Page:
- Generalist red velvet mite predator (Balaustium sp.) performs better on a mixed diet
- Experimental and Applied Acarology
- Pages (from-to)
- Document type
- Faculty of Science (FNWI)
- Institute for Biodiversity and Ecosystem Dynamics (IBED)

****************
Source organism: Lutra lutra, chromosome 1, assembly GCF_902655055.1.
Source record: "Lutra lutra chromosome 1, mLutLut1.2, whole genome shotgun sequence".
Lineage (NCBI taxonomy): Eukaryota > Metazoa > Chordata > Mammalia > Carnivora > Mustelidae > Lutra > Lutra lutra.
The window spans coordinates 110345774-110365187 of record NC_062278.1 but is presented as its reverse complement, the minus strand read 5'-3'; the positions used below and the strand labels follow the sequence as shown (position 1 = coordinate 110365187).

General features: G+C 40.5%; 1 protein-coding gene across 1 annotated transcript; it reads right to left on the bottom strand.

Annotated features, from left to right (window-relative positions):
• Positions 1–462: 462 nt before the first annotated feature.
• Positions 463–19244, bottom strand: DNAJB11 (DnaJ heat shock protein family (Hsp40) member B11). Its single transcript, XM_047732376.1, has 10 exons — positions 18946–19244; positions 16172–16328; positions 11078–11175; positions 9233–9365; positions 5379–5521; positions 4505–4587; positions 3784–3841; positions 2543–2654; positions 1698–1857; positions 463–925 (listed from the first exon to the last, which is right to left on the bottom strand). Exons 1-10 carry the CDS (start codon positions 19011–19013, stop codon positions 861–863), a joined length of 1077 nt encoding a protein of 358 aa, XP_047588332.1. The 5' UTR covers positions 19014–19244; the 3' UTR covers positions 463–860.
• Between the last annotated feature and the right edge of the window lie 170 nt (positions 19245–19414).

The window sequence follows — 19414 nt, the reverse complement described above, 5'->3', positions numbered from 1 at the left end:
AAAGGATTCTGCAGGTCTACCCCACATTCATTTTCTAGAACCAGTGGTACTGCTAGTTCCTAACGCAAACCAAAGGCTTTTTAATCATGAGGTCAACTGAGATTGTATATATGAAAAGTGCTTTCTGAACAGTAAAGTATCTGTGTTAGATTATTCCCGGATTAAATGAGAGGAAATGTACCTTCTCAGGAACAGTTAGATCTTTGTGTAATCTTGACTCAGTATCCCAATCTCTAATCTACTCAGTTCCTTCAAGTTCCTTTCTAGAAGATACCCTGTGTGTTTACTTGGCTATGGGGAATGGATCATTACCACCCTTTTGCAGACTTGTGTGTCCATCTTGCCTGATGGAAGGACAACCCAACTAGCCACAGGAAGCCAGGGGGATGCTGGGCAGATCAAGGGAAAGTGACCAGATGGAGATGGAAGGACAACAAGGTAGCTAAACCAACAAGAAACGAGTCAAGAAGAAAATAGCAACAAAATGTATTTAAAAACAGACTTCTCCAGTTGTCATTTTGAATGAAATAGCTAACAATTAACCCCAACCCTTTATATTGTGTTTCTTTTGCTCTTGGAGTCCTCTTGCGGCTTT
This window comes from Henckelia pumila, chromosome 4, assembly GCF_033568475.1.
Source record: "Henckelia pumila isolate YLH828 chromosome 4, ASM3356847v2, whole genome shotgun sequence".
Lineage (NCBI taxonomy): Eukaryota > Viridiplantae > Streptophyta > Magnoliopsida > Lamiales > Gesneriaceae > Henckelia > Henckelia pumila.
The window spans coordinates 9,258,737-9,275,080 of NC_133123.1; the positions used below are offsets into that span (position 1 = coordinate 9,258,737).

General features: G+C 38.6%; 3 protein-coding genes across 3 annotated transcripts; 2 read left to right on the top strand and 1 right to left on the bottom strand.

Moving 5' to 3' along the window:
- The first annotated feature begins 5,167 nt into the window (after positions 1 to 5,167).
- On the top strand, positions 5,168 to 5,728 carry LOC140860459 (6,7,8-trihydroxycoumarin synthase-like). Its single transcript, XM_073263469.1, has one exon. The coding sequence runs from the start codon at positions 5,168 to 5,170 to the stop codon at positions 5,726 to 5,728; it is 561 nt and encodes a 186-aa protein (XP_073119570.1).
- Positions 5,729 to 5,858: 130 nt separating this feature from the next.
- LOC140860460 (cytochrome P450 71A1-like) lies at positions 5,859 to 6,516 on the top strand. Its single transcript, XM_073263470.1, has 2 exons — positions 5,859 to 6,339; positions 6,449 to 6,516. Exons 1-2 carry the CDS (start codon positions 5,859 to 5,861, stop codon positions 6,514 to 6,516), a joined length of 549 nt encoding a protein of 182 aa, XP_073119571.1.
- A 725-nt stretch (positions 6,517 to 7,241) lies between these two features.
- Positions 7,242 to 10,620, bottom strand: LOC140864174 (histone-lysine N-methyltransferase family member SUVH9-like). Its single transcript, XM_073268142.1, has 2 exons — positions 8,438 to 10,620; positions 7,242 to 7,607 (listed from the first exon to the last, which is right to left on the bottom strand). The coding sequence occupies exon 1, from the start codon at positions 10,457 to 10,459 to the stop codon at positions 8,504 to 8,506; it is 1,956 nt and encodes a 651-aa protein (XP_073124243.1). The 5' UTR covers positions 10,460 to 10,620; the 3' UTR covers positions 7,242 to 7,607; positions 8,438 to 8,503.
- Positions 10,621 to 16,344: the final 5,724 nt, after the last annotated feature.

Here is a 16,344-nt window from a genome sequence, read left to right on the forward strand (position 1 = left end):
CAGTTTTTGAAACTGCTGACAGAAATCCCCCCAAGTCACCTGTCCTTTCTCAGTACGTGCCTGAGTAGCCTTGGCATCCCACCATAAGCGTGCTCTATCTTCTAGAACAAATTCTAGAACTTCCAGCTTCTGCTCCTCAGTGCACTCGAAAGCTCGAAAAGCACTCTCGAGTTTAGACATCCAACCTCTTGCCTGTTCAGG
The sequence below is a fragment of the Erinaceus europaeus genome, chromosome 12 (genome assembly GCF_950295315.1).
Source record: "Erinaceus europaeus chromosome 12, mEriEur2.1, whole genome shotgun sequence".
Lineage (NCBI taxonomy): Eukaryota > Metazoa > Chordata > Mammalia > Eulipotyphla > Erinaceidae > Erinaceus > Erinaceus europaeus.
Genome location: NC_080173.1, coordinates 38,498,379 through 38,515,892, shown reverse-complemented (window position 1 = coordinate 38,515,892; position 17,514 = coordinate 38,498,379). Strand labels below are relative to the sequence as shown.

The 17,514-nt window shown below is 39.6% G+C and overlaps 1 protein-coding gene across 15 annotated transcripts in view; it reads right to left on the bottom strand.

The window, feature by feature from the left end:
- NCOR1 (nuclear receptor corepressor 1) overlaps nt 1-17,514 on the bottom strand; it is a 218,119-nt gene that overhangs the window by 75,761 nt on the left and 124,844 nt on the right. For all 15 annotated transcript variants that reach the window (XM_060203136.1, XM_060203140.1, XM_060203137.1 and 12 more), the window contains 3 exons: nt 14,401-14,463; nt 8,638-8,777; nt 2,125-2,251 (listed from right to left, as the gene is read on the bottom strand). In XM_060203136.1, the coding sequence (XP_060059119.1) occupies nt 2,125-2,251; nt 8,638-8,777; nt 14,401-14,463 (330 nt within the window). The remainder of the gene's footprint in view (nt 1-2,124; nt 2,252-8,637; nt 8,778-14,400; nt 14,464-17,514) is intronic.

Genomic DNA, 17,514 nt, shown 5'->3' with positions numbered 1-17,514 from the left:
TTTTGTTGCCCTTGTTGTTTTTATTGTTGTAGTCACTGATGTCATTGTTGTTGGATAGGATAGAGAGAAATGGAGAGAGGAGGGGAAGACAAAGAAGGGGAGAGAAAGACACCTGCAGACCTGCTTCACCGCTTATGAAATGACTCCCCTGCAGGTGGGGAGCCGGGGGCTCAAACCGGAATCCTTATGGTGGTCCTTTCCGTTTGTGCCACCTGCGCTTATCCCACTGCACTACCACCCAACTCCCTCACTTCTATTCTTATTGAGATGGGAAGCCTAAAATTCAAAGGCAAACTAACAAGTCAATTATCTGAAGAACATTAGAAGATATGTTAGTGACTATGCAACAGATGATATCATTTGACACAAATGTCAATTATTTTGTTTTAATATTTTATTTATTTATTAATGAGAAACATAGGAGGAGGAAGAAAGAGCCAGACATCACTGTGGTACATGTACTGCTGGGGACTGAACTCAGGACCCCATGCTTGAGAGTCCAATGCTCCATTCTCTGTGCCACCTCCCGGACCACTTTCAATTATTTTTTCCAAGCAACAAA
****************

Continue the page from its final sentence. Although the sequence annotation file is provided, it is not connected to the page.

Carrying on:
Generalist predators have the potential advantage to control more than one pest and to be more persistent than specialist predators because they can survive on different foods. Moreover, their population growth rate may be elevated when offered a mixture of prey species. We studied a generalist predatory mite Balaustium sp. that shows promise for biological control of thrips and whiteflies in protected rose cultures in Colombia. Although starting its life in the soil, this predator makes excursions onto plants where it feeds on various arthropods. We quantified life history parameters of the predator, offering high densities of three pest species: first-instar larvae of Frankliniella occidentalis, eggs of Trialeurodes vaporariorum and Tetranychus urticae, either alone or in combination. The predators completed their life cycle on each diet. The egg-to-egg period was c. 2 months. All eggs were laid in one batch in 1-2 days, indicating a pronounced semelparous reproduction pattern. In general, females reproduced earlier and laid more eggs on mixed diets, and these early reproducers consequently had higher population growth rates than late reproducers. The best diet in terms of egg-to-egg period and juvenile survival was the combination of eggs from whiteflies and spider mites. Spider mite eggs alone and western flower thrips larvae alone were the worst diets. It remains to be investigated whether mixed diets promote the population growth rate of Balaustium sufficiently for biocontrol of whiteflies and thrips in the presence of alternative prey, such as spider mites, to become effective.
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